Looking out of the Window

Madrid Tourist Guides blog. Characters looking out of the window

Looking out of the Window

Greetings from Irina Karasenko of Madrid Tourist Guides. This blog is the first of a series in which I would like to share with you some reflections that inspire me masterpieces from those museums of Madrid where we develop our private tours.  Recently, we did with a couple from Virginia, U.S.A., at the Reina Sofia Museum a private tour focused on Salvador Dali, one of the favorite surrealist artists of my new friends from Virginia. I believe that the Madrid Reina Sofia Modern Art Centre is the best on contemporary painting art in town. It exhibits a complete range of paintings, sculptures, photographs and movies referring to a given time period that supply a good idea of what was ‘cooked’ in artistic matters during the period in question.

So I invited my client friends to watch Un Perro Andaluz (An Andalusian Dog ) a Bunuel’s film, which contains lots of biographical allusions to the life of young Dalí. An Andalusian Dog is one of my favorite films. It is admirable how Bunuel masterfully links enigmatic scenes to the traumas and vicissitudes of a young Dalí which, after we get into the life of this genius, take on a fascinating meaning. And so the film came to the famous window scene where the unfortunate protagonists (both committed suicide in real life) are witness to that gruesome street scene with that young character of ambiguous presence who plays, absorbed, with a cut hand.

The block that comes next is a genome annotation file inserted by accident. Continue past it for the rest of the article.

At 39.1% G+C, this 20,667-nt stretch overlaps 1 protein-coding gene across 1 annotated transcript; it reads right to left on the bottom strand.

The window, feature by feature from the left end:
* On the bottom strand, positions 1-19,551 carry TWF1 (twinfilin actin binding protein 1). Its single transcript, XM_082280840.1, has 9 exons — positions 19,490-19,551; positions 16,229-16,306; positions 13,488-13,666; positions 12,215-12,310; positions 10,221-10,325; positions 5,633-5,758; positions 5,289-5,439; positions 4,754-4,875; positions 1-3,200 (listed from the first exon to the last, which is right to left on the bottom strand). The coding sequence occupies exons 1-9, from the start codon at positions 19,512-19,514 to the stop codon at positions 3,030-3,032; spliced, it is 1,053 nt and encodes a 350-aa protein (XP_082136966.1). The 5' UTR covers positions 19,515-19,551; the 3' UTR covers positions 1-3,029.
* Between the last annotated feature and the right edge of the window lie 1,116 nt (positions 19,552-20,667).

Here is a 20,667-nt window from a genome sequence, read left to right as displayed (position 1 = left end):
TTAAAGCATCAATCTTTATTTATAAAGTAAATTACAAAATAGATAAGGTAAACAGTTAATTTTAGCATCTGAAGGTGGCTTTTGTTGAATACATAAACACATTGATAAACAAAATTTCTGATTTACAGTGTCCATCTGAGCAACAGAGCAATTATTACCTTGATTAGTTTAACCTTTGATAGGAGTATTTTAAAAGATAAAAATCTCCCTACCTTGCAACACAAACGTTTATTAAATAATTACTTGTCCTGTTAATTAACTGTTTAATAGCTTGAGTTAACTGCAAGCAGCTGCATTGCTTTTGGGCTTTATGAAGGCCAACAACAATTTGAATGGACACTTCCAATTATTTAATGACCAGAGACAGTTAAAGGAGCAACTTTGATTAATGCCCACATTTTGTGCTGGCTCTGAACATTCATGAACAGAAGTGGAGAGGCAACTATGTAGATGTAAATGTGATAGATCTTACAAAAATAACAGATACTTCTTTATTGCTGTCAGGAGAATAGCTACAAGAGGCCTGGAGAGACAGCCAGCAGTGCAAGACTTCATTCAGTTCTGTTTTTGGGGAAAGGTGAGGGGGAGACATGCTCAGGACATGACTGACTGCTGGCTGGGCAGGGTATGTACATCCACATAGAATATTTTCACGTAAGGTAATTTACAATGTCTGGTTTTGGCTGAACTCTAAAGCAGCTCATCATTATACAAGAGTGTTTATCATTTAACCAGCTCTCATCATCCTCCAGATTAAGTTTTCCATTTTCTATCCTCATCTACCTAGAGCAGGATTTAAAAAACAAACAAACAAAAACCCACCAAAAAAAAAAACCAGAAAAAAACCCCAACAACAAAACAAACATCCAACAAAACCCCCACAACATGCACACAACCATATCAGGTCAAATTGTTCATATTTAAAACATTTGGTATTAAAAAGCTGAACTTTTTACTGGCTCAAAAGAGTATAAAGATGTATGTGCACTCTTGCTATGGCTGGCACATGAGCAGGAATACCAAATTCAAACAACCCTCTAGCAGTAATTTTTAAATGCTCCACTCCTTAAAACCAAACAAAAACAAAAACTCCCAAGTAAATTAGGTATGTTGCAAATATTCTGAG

And from the end of the screening until the end of our private tour, we haven’t stopped to talk about scenes with persons in the window!

Pictures of persons in the window tend to instinctively attract the viewer. People looking out of the  window who dream, laugh or ‘look without seeing’.

A dreamer, for instance,  is the Figure at a Window where we see Ana María, Dalí‘s sister, standing in a desolate room, absorbed in the contemplation of a beautiful seascape. Dalí was only 21 years old and, in spite of his youth, he showed talent to create a mysterious pictorial, spatial and melancholic atmosphere, in addition to his perfect handling of the paintbrush which manifests itself in the simple fusion of the ambivalent character in the window with its surroundings by means of color, the subtle transparency in the left curtain, the external reflections on the crystal of the single window, the folds of the white cloth on the window sill and the gentle foreshortening of Ana María. In this case, the character in the window turns the back to us while looking outwards, like an Hellenic statue, in the hope that out there, a better life awaits. Such is the magic that the painting radiates that few viewers realize that the window lacks of the left wing.

 

A young Salvador Dalí creates one of the best portraits of a person who turns the back to the spectator. Despite not seeing her face, we can guess the melancholic mood that overwhelms the character. In Girl in the Window, Dalí exhibits a compendium of techniques that he has assimilated from previous masters of the art of painting such as Van der Weyden, Vermeer or Velázquez.